Poland’s two largest cities warn they can no longer absorb Ukrainian refugees
The Washington Post March 12, 2022
Officials in Poland’s two largest cities have warned that they can no longer cope with the waves of refugees fleeing Russia’s invasion of Ukraine.
The mayors of both Warsaw, the capital, and Krakow, Poland’s second-largest city, said that they are struggling to accommodate the sheer number of people who are arriving — and urged the United Nations and European Union to intervene.
More than 2.5 million Ukrainians have fled to neighboring countries since the war started on Feb. 24, according to the United Nations High Commissioner for Refugees. The vast majority — 1.5 million people — have sought refuge in Poland, with smaller numbers fleeing to other countries such as Hungary, Moldova and Slovakia.
The head of UNHCR, Filippo Grandi, said the Ukraine exodus was “the fastest-growing refugee crisis in Europe since World War II.”
And with few signs that the war would abate, the agency has warned that an estimated 4 million people could flee Ukraine.
In a Facebook post Friday, Krakow Mayor Jacek Majchrowski said that his government would begin sending Ukrainian refugees to accommodation outside the city, including in the surrounding province of Małopolska.
“In the last several days, we have already received approximately 100,000 war refugees. Krakow is slowly losing its ability to accommodate further waves,” Majchrowski said.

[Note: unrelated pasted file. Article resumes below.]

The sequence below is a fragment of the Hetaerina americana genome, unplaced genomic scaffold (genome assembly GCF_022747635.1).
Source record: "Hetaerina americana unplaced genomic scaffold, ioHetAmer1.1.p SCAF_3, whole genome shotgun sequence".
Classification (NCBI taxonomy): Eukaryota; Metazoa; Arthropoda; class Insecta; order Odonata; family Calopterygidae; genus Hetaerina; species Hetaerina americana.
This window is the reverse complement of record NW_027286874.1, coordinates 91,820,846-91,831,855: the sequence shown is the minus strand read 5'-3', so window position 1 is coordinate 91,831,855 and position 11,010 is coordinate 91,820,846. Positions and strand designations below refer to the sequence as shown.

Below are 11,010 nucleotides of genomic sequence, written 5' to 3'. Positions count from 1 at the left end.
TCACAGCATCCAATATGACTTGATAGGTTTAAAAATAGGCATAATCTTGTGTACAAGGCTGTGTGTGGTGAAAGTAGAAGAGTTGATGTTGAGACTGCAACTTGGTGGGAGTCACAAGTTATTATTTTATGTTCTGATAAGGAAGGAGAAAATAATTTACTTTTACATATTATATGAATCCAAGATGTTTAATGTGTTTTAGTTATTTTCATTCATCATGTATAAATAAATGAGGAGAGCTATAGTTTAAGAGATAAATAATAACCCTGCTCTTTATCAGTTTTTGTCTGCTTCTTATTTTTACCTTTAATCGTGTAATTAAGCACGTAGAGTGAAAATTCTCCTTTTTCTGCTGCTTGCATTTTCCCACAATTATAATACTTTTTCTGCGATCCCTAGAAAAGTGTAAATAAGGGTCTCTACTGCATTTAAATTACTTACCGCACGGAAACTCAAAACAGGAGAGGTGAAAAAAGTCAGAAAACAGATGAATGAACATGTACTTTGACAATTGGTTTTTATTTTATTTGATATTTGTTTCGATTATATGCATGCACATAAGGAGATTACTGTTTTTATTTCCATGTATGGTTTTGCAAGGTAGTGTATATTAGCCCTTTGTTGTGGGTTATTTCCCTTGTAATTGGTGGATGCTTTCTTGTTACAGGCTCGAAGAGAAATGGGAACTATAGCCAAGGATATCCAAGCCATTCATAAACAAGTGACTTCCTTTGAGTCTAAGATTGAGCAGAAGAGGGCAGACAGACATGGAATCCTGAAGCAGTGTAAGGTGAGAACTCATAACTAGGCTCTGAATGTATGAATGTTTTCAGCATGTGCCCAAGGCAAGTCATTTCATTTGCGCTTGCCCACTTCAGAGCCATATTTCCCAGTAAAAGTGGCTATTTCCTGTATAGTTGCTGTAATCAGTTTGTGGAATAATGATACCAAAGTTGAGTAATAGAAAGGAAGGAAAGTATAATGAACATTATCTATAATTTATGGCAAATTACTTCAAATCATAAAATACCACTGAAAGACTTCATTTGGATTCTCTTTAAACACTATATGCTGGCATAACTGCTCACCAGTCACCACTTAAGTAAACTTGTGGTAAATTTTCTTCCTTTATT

“We have been helping Ukraine since the first days of the war, but as a local government, we are first responsible for the citizens,” he said, adding that more arrivals could hinder “the functioning of the city.”
Krakow has a population of about 780,000.
But in Warsaw, whose population is roughly 1.7 million, Mayor Rafał Trzaskowski also said Friday that his city “remains the main destination for Ukrainian refugees” and that roughly 300,000 have arrived so far.
The “situation is getting more and more difficult every day,” he said on Twitter. Local media reported that Trzaskowski urged the U.N. and European Union to intervene and support Polish cities grappling with the crisis.
Most refugees want to stay near the border or in major cities, a spokeswoman for the Krakow mayor said Thursday, local media reported. But the influx, she said, has become “a huge organizational problem for the city.”
Majchrowski said that Ukrainian-speaking officials and volunteers would be posted at Krakow’s main railway station around-the-clock to assist new refugees.
On Twitter, Trzaskowski put out a call for donations for Warsaw’s efforts.
“Warsaw stands and will #StandWithUkraine. Support. Donate,” he tweeted.